30

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    • #
      the Griss

      I have been saying this for ages.

      Its good to see that someone as eminent and as sensible as Patrick Moore, agrees with me! :-)

      Towards 700+ppm

      41

      • #
        Rereke Whakaaro

        Griss, you are not breathing out enough. Do us all a favour, and breathe out twice as often as you breathe in.

        00

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    Ian Wilson

    Peer-review, when it is done properly, is a very valid way of filtering out papers that are substandard in quality or scientifically (i.e. logically) flawed. That said, I have found the there are many occasions where the peer-review process has been totally abused by those who control it.

    Having published and reviewed a modest number of scientific papers in the fields of Astronomy and Climate Science, I have personally seen multiple examples of each of the following:

    1. Referees rejecting a paper before they have read the whole abstract, without evening attempting to look at the authors arguments and/or results. They generally do this out of fear that will credence to an idea that many of their peers and colleagues have already rejected on the grounds of established authority. In the case of climate science, the authority is often based upon the referee’s political beliefs rather than any form of scientific logic. In the case of astronomy, the authority is usually the currently fashionable paradigm.

    2. Journals after journal that only employ referees who are full supporters of the current dogma that passes as “settled” science. These referee’s often see themselves as gatekeepers whose job it is to repel scientific heathens from the parapets of the established order.

    3. Editors, who are too frightened to even consider the possibility that there might be an alternative view to the current paradigm in their field.

    All of this leads to a system that goes out of its way to stifle new ideas and, God forbid, thinking outside the box.

    30

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      Rereke Whakaaro

      Let us not forget that the Journals are commercial enterprises. Ideally, they only want to publish seminal papers that people will want to buy, and reference repeatedly, over the coming years.

      From that point of view, it is obvious that they will always follow the money.

      00

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    FIN

    And yet despite the fact that you consider peer review easy to circumvent you still fail to publish a single paper refuting the established science of climate change. Once again, speaks volumes.

    110

    • #

      Why would anyone want to publish in a peer-reviewed journal if they consider peer review easy to circumvent. That’s just stupid. People don’t try to publish in journals that are compromised unless they just want brownie points and care nothing about the truth. Your comment does speak volumes, but the ones you apparently think it does.

      50

      • #
        FIN

        So Sheri, does that mean you just shot Nova’s argument in the ass?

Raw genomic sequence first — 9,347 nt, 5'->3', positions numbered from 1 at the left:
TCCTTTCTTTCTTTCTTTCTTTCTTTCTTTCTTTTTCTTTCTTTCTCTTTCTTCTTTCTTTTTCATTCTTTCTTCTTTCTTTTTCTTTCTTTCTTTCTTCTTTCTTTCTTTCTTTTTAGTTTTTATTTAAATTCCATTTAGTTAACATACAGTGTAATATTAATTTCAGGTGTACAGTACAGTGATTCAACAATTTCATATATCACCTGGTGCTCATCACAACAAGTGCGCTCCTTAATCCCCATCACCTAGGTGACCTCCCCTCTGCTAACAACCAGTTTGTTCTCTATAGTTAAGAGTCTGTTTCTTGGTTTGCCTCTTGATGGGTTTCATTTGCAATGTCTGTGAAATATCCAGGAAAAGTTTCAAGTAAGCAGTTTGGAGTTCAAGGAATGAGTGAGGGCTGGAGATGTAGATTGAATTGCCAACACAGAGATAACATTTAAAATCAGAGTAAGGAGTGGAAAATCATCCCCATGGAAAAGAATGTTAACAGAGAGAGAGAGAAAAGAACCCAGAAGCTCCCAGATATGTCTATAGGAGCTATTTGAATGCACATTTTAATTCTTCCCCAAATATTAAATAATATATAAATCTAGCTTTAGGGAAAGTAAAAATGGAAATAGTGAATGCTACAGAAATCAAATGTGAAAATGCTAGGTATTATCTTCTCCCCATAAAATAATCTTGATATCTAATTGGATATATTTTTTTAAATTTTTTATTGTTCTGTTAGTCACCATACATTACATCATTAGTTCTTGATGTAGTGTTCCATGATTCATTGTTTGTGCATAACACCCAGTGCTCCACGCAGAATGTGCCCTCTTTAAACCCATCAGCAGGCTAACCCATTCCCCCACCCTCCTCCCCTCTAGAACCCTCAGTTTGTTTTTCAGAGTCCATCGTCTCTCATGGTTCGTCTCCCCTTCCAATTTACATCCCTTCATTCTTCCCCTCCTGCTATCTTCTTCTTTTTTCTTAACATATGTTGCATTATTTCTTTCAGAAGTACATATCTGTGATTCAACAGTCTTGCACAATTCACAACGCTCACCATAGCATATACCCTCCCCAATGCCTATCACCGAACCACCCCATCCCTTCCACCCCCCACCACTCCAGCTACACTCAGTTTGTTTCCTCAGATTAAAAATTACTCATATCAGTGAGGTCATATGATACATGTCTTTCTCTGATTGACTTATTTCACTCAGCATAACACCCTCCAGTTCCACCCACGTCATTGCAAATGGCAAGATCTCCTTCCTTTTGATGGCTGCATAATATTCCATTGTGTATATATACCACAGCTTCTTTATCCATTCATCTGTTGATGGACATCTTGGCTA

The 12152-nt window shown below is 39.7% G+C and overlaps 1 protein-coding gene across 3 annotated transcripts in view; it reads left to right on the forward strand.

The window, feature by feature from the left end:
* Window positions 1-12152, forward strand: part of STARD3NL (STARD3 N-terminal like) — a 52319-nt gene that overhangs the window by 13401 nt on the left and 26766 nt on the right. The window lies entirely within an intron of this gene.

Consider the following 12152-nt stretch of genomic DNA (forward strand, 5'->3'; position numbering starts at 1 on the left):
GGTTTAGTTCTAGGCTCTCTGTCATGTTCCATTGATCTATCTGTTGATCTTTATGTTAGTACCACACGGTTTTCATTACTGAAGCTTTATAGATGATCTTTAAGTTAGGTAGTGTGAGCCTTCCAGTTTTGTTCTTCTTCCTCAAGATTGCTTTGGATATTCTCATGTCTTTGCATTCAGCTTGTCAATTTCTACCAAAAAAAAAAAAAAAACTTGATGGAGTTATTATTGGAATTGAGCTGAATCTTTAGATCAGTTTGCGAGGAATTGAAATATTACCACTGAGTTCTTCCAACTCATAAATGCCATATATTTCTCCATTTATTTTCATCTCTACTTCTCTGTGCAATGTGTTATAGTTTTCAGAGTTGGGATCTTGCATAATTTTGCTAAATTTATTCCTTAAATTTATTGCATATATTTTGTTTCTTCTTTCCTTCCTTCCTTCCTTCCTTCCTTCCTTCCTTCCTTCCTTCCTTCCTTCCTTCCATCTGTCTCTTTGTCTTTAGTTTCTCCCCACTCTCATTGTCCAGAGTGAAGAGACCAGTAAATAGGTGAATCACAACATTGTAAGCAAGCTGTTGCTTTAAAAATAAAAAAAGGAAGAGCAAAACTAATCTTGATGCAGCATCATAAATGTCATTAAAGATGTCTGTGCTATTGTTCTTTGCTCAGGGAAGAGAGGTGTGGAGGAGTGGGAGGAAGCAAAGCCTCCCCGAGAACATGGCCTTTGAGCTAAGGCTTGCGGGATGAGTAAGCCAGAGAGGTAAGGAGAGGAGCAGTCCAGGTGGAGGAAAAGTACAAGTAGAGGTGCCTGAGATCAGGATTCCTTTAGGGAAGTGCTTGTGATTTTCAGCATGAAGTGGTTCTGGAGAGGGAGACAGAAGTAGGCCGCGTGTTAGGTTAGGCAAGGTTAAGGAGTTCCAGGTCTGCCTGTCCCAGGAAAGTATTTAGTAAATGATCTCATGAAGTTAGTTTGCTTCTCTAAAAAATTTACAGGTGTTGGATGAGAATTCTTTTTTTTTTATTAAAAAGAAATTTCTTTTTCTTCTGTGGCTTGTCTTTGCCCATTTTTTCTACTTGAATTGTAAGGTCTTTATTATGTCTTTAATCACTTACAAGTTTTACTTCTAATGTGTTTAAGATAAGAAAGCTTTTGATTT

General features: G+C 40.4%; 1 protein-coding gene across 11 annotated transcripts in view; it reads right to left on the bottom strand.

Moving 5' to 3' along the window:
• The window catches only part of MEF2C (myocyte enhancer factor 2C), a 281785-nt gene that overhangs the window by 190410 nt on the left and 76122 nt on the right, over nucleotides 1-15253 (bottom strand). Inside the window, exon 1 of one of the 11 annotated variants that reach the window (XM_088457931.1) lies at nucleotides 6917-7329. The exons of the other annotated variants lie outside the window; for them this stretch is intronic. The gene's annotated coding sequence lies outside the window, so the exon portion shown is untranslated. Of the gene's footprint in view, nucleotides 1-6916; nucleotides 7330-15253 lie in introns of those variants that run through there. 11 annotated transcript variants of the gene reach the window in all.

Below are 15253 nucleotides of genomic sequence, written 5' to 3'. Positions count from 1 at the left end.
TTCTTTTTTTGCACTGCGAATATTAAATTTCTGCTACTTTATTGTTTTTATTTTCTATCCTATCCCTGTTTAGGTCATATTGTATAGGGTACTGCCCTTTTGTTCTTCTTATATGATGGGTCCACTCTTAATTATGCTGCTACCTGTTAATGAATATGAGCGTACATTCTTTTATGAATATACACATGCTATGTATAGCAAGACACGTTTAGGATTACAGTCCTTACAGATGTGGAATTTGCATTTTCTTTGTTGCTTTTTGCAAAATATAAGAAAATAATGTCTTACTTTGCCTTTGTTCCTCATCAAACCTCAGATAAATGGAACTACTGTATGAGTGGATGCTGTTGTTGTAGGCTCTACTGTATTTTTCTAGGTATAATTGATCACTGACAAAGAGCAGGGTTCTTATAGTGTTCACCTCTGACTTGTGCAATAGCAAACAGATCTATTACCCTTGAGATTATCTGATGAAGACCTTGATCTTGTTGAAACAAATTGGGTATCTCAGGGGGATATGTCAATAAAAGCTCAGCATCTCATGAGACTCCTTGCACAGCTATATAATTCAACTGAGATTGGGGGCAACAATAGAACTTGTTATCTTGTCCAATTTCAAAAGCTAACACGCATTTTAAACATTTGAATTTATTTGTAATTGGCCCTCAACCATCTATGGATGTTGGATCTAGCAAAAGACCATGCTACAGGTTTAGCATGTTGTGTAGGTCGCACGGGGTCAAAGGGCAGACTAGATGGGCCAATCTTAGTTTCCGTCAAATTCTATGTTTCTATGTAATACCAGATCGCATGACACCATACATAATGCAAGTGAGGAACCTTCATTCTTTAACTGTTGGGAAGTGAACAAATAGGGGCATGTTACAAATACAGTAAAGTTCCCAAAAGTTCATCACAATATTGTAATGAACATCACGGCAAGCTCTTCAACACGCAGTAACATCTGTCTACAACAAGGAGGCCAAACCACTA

19

        • #
          Truthseeker

          So FIN, these 1350+ peer reviewed papers that show the science isn’t settled dont count … is that it?

          http://www.populartechnology.net/2009/10/peer-reviewed-papers-supporting.html

          60

          • #
            FIN

            I didn’t think science was about consensus? Have you guys changed your minds?

            17

            • #
              the Griss

              Gees you are a putz !!!

              There’s some stuff for you to read.

              Wake the **** up and read some of it,

              ….instead of the childish comments with the continual slimy, ignorant, innuendo.

              52

              • #
                FIN

                Griss are you being abusive again? There is help for that you know.

                27

              • #
                Robert

                No, he’s just not intelligent enough to come up with an argument. All one needs to do is search for his comments where it is readily apparent that the only thing he knows how to do is repeat the same thing over and over and over.

                Incapable of thinking, not just for him self, but at all.

                31

              • #
                the Griss

                No, not overly, just in response to your posts.

                Those posts have a decidedly nasty streak to them.

                So stop complaining when someone kicks back. !!

                42

              • #
                the Griss

                Robert, I hope that was aimed at Fin. ;-)

                10

              • #
                Robert

                Griss, yes my comment 30.1.1.1.2 @ 2:50pm was describing Fin.

                Same regurgitated comments in every thread we find him on. No original thoughts whatsoever. Makes a habit of being snide, rude, and abusive himself but whines like a stuck pig if someone treats him the way he treats others.

                He really is a complete waste of oxygen.

                41

            • #
              Truthseeker

              So FIN, you criticise us for not quoting peer reviewed papers and then criticise us when we do.

              This is the normal complete hypocrisy of the alarmists.

              It must be nice not having logic to cloud your dogma …

              20

            • #

              FIN: Listing papers to read is not the same as saying there is a consensus. Looks like you stopped reading before “show the science isn’t settled”.

              30

        • #